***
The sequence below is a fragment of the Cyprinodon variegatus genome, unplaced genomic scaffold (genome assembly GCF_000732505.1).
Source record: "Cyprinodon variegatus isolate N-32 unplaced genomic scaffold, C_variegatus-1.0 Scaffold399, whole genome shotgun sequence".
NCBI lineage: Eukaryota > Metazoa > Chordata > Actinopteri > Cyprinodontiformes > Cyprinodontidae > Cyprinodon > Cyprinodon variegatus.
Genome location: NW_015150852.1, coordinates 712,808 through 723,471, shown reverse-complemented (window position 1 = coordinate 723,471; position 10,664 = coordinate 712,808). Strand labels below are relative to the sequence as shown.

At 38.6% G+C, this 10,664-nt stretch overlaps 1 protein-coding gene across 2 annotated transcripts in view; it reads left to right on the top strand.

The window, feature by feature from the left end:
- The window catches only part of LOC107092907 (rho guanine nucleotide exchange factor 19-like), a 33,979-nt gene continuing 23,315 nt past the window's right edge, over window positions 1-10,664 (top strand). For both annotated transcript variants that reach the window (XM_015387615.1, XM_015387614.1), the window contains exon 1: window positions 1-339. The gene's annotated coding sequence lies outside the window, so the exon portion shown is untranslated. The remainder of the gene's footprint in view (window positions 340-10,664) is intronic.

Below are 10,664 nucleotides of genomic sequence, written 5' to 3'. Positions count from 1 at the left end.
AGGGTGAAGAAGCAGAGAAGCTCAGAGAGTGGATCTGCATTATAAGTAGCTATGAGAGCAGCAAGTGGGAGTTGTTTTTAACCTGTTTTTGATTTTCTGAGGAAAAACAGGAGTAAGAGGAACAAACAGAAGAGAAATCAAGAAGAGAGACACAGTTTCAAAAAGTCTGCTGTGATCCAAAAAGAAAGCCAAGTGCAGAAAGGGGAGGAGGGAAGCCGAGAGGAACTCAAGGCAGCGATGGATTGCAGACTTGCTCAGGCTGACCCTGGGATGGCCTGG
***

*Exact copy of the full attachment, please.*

The sequence below is a fragment of the Cyprinodon variegatus genome, unplaced genomic scaffold (genome assembly GCF_000732505.1).
Source record: "Cyprinodon variegatus isolate N-32 unplaced genomic scaffold, C_variegatus-1.0 Scaffold399, whole genome shotgun sequence".
NCBI lineage: Eukaryota > Metazoa > Chordata > Actinopteri > Cyprinodontiformes > Cyprinodontidae > Cyprinodon > Cyprinodon variegatus.
Genome location: NW_015150852.1, coordinates 712,808 through 723,471, shown reverse-complemented (window position 1 = coordinate 723,471; position 10,664 = coordinate 712,808). Strand labels below are relative to the sequence as shown.

At 38.6% G+C, this 10,664-nt stretch overlaps 1 protein-coding gene across 2 annotated transcripts in view; it reads left to right on the top strand.

The window, feature by feature from the left end:
- The window catches only part of LOC107092907 (rho guanine nucleotide exchange factor 19-like), a 33,979-nt gene continuing 23,315 nt past the window's right edge, over window positions 1-10,664 (top strand). For both annotated transcript variants that reach the window (XM_015387615.1, XM_015387614.1), the window contains exon 1: window positions 1-339. The gene's annotated coding sequence lies outside the window, so the exon portion shown is untranslated. The remainder of the gene's footprint in view (window positions 340-10,664) is intronic.

Below are 10,664 nucleotides of genomic sequence, written 5' to 3'. Positions count from 1 at the left end.
AGGGTGAAGAAGCAGAGAAGCTCAGAGAGTGGATCTGCATTATAAGTAGCTATGAGAGCAGCAAGTGGGAGTTGTTTTTAACCTGTTTTTGATTTTCTGAGGAAAAACAGGAGTAAGAGGAACAAACAGAAGAGAAATCAAGAAGAGAGACACAGTTTCAAAAAGTCTGCTGTGATCCAAAAAGAAAGCCAAGTGCAGAAAGGGGAGGAGGGAAGCCGAGAGGAACTCAAGGCAGCGATGGATTGCAGACTTGCTCAGGCTGACCCTGGGATGGCCTGG